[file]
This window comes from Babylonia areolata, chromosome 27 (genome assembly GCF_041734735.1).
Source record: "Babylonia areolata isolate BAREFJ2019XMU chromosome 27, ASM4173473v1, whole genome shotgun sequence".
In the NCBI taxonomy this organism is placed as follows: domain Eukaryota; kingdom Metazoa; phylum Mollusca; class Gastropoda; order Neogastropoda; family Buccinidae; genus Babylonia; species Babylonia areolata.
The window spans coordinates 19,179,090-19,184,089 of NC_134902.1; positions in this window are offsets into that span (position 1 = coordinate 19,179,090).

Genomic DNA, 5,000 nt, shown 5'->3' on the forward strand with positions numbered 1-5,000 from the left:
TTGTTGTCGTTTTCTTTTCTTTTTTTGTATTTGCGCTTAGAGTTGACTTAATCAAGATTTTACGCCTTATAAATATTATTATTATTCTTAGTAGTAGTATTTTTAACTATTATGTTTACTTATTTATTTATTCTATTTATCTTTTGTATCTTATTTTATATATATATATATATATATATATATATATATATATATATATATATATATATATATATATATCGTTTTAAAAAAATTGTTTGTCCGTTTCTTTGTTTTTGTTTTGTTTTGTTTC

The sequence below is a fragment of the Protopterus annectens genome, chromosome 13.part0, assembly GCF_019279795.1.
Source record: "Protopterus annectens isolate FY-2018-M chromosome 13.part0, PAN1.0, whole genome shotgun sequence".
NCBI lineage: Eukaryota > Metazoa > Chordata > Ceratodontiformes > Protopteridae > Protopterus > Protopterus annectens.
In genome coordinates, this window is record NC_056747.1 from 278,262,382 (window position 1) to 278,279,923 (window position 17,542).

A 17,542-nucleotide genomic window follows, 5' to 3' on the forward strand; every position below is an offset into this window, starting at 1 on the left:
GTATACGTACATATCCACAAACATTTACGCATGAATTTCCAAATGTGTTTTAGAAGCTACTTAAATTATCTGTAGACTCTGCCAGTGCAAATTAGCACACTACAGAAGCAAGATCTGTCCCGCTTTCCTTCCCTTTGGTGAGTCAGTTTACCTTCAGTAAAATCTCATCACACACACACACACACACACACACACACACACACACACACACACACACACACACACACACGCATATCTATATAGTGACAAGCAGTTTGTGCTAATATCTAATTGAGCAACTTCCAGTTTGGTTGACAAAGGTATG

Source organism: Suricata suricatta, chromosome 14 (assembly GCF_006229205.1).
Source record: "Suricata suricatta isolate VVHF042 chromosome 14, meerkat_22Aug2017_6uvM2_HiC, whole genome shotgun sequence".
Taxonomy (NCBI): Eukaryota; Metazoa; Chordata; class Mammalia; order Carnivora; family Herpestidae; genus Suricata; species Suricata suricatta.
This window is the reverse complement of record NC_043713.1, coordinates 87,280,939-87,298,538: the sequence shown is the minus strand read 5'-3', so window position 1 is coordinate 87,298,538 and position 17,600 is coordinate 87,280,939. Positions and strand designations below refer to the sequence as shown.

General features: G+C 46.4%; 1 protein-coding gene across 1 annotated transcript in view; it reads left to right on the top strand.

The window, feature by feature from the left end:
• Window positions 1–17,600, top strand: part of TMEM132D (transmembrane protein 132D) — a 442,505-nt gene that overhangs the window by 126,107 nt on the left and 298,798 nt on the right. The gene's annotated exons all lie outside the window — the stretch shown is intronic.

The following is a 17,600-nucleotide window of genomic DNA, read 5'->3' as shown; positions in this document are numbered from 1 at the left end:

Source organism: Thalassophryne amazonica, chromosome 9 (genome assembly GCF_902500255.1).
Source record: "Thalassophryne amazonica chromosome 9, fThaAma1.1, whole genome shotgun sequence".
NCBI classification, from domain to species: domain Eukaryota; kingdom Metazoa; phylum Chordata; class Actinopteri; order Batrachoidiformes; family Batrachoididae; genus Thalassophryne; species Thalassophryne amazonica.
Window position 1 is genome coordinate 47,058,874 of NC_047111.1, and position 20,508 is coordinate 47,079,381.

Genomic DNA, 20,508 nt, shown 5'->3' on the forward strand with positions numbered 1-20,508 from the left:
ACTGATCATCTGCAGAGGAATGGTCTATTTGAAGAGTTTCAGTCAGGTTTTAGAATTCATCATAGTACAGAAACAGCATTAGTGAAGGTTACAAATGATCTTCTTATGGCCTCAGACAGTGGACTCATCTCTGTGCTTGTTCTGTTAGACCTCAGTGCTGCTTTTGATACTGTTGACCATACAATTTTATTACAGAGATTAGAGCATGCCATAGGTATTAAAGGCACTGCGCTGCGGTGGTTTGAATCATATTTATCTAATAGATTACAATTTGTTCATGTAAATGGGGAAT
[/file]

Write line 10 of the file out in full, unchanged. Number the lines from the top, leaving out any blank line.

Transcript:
In genome coordinates, this window is record NC_056747.1 from 278,262,382 (window position 1) to 278,279,923 (window position 17,542).